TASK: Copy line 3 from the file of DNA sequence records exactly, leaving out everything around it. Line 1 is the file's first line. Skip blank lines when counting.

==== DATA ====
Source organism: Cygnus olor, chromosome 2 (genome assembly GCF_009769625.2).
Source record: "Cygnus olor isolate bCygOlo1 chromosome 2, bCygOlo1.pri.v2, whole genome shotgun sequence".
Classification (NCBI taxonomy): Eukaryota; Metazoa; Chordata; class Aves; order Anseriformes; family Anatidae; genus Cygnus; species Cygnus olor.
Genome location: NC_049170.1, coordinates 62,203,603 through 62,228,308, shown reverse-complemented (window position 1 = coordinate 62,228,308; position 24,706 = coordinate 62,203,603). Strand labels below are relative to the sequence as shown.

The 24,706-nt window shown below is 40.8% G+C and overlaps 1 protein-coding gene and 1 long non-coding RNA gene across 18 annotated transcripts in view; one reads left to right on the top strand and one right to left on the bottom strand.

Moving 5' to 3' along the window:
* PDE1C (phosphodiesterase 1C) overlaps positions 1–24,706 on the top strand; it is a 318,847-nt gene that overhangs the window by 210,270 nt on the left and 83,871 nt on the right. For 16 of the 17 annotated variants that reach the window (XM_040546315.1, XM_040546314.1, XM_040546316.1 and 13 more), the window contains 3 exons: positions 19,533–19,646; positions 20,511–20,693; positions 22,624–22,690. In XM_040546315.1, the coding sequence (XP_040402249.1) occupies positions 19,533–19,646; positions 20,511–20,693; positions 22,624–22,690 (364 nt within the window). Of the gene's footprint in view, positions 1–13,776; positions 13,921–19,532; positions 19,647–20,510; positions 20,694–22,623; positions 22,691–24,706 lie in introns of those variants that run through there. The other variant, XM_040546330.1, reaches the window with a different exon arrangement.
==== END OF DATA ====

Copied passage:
Classification (NCBI taxonomy): Eukaryota; Metazoa; Chordata; class Aves; order Anseriformes; family Anatidae; genus Cygnus; species Cygnus olor.